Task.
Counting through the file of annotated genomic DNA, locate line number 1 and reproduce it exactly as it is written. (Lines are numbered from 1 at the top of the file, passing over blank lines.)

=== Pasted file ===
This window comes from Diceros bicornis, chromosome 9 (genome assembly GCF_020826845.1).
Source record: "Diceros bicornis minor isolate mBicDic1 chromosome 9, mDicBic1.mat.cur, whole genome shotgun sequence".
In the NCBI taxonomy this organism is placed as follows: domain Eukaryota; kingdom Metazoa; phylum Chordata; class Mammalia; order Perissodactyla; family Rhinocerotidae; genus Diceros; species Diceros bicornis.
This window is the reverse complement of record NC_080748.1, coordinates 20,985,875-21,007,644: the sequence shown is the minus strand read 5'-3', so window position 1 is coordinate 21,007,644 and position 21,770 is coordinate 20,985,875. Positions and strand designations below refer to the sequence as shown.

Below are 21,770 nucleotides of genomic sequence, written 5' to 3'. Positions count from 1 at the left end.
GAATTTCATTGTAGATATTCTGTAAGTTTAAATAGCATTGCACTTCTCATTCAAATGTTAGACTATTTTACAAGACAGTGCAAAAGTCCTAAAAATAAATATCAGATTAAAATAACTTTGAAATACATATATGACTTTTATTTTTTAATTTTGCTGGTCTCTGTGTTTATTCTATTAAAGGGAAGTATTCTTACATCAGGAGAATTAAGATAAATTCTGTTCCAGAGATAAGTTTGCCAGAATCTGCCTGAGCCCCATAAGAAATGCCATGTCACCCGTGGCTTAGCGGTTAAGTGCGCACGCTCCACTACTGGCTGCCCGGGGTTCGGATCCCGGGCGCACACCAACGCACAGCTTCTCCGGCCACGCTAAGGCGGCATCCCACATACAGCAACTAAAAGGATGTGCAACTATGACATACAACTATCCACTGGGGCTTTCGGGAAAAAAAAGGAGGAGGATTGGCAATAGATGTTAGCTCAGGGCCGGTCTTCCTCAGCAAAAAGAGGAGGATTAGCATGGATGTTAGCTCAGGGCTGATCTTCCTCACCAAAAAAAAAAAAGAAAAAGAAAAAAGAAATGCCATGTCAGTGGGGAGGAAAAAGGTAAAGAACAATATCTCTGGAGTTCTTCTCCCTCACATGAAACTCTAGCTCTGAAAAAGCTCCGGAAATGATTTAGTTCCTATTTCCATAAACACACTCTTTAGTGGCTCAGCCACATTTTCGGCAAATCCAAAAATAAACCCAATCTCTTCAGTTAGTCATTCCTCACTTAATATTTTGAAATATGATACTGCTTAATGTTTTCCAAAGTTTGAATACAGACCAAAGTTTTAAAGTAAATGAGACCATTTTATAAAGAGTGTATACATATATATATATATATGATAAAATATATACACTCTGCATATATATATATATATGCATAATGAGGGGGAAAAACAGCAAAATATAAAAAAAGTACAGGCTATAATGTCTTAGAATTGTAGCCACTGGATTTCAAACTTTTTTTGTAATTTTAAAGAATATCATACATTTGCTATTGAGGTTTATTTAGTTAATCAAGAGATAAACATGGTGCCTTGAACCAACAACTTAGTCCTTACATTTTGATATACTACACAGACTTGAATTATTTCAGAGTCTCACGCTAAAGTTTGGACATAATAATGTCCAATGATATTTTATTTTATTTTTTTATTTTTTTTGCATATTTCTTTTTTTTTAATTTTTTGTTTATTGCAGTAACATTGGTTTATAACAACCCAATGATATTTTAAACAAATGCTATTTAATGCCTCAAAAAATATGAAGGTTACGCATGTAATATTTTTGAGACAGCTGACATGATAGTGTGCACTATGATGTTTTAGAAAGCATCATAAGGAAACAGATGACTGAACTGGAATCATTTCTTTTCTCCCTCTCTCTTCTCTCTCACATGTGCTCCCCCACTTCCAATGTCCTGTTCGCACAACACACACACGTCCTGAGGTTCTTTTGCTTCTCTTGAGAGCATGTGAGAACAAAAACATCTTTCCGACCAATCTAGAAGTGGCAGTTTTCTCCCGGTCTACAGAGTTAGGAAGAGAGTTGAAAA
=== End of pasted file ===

This window comes from Diceros bicornis, chromosome 9 (genome assembly GCF_020826845.1).